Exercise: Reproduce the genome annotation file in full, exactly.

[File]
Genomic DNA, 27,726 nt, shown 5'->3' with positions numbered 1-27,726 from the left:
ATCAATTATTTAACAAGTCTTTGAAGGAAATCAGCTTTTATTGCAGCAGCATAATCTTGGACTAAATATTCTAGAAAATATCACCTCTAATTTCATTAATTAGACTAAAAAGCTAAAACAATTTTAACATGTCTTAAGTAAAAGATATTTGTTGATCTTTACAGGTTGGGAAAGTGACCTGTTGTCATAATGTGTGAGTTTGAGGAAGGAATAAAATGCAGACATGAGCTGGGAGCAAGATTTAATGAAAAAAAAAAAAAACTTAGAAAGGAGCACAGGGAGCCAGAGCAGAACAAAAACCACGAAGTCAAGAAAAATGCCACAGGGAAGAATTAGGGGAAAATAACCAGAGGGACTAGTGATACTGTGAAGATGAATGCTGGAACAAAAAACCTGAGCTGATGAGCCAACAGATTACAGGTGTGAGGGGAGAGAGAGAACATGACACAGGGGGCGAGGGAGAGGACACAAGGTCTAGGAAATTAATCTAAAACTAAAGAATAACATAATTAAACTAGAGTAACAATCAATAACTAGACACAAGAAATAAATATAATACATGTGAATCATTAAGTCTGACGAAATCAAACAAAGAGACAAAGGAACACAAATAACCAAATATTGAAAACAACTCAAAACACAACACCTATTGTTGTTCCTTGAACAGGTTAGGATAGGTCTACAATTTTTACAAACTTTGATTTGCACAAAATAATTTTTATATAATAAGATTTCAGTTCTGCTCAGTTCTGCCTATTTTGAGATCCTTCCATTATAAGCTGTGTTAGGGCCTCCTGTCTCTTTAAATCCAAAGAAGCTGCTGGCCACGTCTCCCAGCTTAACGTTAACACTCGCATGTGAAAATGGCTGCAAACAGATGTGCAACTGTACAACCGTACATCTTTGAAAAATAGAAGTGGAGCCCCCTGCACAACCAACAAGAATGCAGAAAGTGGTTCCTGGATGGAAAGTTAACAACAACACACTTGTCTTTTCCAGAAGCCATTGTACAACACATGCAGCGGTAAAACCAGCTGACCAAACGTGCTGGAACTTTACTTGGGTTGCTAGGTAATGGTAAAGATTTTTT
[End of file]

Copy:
Genomic DNA, 27,726 nt, shown 5'->3' with positions numbered 1-27,726 from the left:
ATCAATTATTTAACAAGTCTTTGAAGGAAATCAGCTTTTATTGCAGCAGCATAATCTTGGACTAAATATTCTAGAAAATATCACCTCTAATTTCATTAATTAGACTAAAAAGCTAAAACAATTTTAACATGTCTTAAGTAAAAGATATTTGTTGATCTTTACAGGTTGGGAAAGTGACCTGTTGTCATAATGTGTGAGTTTGAGGAAGGAATAAAATGCAGACATGAGCTGGGAGCAAGATTTAATGAAAAAAAAAAAAAACTTAGAAAGGAGCACAGGGAGCCAGAGCAGAACAAAAACCACGAAGTCAAGAAAAATGCCACAGGGAAGAATTAGGGGAAAATAACCAGAGGGACTAGTGATACTGTGAAGATGAATGCTGGAACAAAAAACCTGAGCTGATGAGCCAACAGATTACAGGTGTGAGGGGAGAGAGAGAACATGACACAGGGGGCGAGGGAGAGGACACAAGGTCTAGGAAATTAATCTAAAACTAAAGAATAACATAATTAAACTAGAGTAACAATCAATAACTAGACACAAGAAATAAATATAATACATGTGAATCATTAAGTCTGACGAAATCAAACAAAGAGACAAAGGAACACAAATAACCAAATATTGAAAACAACTCAAAACACAACACCTATTGTTGTTCCTTGAACAGGTTAGGATAGGTCTACAATTTTTACAAACTTTGATTTGCACAAAATAATTTTTATATAATAAGATTTCAGTTCTGCTCAGTTCTGCCTATTTTGAGATCCTTCCATTATAAGCTGTGTTAGGGCCTCCTGTCTCTTTAAATCCAAAGAAGCTGCTGGCCACGTCTCCCAGCTTAACGTTAACACTCGCATGTGAAAATGGCTGCAAACAGATGTGCAACTGTACAACCGTACATCTTTGAAAAATAGAAGTGGAGCCCCCTGCACAACCAACAAGAATGCAGAAAGTGGTTCCTGGATGGAAAGTTAACAACAACACACTTGTCTTTTCCAGAAGCCATTGTACAACACATGCAGCGGTAAAACCAGCTGACCAAACGTGCTGGAACTTTACTTGGGTTGCTAGGTAATGGTAAAGATTTTTT